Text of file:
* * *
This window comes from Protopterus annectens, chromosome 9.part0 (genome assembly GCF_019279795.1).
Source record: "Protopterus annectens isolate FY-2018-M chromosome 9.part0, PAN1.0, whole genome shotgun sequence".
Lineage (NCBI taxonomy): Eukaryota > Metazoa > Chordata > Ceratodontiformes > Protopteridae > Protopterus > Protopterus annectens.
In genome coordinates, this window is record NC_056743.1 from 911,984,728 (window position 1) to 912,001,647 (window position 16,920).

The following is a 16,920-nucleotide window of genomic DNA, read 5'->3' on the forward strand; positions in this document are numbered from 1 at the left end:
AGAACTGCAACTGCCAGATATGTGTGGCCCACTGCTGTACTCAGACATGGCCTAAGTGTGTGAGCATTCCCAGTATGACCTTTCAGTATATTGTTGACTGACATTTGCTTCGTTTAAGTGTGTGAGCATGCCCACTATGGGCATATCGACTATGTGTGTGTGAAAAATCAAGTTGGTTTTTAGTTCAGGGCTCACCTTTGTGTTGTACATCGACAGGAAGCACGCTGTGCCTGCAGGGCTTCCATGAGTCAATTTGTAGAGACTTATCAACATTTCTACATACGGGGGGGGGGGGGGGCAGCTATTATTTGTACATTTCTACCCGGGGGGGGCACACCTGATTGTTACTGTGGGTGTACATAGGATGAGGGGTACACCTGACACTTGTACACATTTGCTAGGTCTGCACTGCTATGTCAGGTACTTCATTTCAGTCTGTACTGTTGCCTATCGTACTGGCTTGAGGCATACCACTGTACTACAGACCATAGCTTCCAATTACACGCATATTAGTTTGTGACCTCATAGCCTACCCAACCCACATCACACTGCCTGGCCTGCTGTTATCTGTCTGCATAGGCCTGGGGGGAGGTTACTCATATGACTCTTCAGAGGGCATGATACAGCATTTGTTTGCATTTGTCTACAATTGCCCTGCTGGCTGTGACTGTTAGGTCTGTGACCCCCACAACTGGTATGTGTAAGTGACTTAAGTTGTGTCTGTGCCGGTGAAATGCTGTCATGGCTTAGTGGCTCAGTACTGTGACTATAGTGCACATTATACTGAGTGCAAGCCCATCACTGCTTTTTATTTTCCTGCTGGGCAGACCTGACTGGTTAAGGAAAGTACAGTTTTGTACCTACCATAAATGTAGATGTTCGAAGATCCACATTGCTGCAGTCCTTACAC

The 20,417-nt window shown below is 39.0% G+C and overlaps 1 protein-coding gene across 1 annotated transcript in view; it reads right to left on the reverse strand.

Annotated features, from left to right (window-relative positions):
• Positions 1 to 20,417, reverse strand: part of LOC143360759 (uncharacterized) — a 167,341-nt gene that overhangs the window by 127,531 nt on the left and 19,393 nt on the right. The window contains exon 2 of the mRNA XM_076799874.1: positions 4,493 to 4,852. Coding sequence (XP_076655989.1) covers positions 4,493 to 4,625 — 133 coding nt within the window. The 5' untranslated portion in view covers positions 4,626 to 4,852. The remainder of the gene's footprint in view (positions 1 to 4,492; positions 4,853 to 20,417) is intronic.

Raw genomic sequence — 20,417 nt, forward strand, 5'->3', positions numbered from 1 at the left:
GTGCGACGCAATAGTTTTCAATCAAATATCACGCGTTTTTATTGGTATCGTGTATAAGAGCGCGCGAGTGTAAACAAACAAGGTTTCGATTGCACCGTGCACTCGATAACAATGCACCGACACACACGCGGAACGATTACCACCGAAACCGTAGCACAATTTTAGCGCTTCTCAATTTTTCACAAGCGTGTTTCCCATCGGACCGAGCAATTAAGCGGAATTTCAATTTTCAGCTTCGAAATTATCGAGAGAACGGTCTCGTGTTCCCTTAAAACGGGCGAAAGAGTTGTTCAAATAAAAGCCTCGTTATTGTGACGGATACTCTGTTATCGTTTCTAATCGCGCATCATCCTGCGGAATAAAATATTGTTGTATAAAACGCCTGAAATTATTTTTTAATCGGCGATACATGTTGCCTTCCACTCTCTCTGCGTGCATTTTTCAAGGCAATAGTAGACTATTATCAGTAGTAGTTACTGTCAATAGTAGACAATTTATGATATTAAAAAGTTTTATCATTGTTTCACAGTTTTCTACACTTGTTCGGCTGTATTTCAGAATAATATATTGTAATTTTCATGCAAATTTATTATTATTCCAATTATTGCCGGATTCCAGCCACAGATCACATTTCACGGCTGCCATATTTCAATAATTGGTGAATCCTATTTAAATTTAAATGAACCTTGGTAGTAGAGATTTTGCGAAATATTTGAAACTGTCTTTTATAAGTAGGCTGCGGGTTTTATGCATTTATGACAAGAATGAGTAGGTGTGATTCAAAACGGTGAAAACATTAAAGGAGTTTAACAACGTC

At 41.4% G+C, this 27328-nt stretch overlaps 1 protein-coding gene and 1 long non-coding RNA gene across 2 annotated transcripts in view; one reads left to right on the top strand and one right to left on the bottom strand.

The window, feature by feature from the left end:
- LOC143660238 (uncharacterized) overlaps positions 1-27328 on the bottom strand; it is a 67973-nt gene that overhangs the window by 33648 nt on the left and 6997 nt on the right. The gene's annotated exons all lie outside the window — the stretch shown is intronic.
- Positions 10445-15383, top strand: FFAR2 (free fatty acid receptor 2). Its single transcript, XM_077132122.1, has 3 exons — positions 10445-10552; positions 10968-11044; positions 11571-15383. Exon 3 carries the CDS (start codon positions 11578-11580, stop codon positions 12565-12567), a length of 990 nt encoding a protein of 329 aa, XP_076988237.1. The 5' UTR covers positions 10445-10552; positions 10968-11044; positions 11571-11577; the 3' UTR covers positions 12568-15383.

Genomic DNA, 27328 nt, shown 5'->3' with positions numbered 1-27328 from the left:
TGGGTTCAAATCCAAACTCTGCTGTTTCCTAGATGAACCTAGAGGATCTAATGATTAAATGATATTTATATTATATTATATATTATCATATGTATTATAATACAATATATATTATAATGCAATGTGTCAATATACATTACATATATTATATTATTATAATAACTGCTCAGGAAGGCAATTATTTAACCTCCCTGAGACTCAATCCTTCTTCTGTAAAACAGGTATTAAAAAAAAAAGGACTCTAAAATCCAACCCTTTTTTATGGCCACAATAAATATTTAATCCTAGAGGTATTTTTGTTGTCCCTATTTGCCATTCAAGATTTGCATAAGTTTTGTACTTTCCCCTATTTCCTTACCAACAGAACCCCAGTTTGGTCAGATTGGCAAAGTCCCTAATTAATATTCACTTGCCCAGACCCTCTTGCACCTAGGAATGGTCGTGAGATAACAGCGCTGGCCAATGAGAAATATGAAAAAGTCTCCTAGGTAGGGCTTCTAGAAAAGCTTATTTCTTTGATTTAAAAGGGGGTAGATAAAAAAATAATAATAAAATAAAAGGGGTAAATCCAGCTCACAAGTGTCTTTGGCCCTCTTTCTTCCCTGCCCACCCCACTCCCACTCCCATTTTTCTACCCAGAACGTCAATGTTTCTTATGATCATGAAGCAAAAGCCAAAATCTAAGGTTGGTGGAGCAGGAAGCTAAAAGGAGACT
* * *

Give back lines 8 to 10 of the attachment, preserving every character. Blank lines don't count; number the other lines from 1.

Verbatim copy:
Annotated features, from left to right (window-relative positions):
• Positions 1 to 20,417, reverse strand: part of LOC143360759 (uncharacterized) — a 167,341-nt gene that overhangs the window by 127,531 nt on the left and 19,393 nt on the right. The window contains exon 2 of the mRNA XM_076799874.1: positions 4,493 to 4,852. Coding sequence (XP_076655989.1) covers positions 4,493 to 4,625 — 133 coding nt within the window. The 5' untranslated portion in view covers positions 4,626 to 4,852. The remainder of the gene's footprint in view (positions 1 to 4,492; positions 4,853 to 20,417) is intronic.

Raw genomic sequence — 20,417 nt, forward strand, 5'->3', positions numbered from 1 at the left: